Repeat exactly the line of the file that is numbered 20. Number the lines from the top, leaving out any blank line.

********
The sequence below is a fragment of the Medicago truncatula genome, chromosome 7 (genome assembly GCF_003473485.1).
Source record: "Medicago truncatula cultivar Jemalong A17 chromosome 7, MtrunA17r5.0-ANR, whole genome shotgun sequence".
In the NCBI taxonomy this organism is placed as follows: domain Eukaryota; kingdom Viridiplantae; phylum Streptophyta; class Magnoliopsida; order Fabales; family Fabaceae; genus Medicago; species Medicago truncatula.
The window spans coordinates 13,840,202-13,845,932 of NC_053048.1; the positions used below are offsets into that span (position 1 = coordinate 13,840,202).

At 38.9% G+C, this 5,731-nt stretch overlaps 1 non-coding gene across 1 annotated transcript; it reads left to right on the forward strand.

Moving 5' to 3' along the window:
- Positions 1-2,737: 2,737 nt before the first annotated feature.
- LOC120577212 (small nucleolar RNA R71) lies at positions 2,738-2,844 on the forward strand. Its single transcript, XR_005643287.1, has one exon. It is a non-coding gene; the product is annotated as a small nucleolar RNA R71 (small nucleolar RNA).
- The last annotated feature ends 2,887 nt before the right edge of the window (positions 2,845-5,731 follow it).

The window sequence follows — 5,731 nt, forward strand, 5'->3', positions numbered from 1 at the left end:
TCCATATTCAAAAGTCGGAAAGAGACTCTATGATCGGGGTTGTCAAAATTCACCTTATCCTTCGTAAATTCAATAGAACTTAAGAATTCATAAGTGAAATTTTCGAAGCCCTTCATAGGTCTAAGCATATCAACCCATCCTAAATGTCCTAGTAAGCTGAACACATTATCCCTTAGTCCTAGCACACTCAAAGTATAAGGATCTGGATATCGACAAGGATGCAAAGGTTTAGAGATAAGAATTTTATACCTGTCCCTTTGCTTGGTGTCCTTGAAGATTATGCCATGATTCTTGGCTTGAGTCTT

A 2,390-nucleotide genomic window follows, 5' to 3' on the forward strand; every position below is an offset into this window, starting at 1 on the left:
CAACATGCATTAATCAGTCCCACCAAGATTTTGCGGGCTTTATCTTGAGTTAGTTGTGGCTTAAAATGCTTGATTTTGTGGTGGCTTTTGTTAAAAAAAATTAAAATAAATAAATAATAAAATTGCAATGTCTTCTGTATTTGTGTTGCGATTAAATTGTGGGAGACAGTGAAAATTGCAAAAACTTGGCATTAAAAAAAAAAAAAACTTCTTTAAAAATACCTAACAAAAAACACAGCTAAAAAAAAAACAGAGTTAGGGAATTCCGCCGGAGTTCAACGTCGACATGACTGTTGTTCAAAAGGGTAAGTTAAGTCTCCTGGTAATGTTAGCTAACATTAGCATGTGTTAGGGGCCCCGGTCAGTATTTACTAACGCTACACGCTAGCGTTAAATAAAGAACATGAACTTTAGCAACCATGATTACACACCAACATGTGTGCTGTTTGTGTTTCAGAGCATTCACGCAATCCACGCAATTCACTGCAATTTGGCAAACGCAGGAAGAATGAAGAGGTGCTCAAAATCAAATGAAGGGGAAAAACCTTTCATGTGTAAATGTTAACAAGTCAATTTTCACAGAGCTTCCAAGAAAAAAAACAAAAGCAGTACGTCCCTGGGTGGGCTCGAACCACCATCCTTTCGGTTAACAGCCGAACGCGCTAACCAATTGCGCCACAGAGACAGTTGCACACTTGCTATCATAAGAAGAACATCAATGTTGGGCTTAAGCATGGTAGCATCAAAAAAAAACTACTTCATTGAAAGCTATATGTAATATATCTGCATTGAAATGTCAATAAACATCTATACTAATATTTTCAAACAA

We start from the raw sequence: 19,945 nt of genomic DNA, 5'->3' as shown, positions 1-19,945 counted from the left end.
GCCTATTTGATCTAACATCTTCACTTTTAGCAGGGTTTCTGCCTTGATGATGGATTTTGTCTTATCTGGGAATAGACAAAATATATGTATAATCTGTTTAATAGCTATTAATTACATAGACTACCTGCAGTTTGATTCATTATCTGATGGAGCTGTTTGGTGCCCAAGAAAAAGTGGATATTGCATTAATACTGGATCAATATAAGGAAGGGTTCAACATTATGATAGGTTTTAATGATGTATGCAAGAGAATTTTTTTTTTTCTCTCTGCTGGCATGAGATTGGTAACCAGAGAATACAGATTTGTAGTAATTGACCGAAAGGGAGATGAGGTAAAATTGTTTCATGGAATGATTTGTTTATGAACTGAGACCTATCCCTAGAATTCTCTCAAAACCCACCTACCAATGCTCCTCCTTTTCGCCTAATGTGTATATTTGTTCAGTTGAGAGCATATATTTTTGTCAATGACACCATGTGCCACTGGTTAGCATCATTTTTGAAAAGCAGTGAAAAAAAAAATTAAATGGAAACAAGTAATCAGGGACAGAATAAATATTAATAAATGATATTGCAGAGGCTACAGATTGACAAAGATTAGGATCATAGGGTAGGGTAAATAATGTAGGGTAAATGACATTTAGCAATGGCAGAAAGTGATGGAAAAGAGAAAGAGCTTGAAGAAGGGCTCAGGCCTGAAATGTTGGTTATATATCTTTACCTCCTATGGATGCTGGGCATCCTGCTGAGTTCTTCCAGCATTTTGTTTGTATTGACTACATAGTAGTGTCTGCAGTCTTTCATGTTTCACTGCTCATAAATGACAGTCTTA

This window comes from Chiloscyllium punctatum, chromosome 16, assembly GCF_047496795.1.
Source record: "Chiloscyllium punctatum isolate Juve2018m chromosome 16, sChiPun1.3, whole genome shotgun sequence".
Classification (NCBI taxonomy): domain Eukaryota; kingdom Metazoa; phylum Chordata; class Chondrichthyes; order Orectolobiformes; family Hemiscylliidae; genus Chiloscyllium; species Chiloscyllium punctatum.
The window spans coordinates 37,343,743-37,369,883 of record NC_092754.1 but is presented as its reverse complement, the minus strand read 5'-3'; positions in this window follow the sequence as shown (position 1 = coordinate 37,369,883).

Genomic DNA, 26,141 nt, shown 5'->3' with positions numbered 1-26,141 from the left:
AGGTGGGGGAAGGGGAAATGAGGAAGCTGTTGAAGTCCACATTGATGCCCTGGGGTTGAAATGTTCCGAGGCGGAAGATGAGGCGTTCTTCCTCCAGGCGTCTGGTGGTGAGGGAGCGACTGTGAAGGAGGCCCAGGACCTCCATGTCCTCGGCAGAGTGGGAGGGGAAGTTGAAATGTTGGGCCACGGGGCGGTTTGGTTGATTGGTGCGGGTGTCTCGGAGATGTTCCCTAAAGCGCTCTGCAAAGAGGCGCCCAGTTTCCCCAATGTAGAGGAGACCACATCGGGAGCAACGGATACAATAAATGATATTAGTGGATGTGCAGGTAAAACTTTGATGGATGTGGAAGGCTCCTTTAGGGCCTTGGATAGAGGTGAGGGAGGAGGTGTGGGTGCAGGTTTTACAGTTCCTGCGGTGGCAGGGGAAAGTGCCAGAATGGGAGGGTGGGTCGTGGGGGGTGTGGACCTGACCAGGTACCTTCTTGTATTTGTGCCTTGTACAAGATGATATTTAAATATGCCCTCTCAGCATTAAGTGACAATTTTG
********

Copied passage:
Genomic DNA, 26,141 nt, shown 5'->3' with positions numbered 1-26,141 from the left: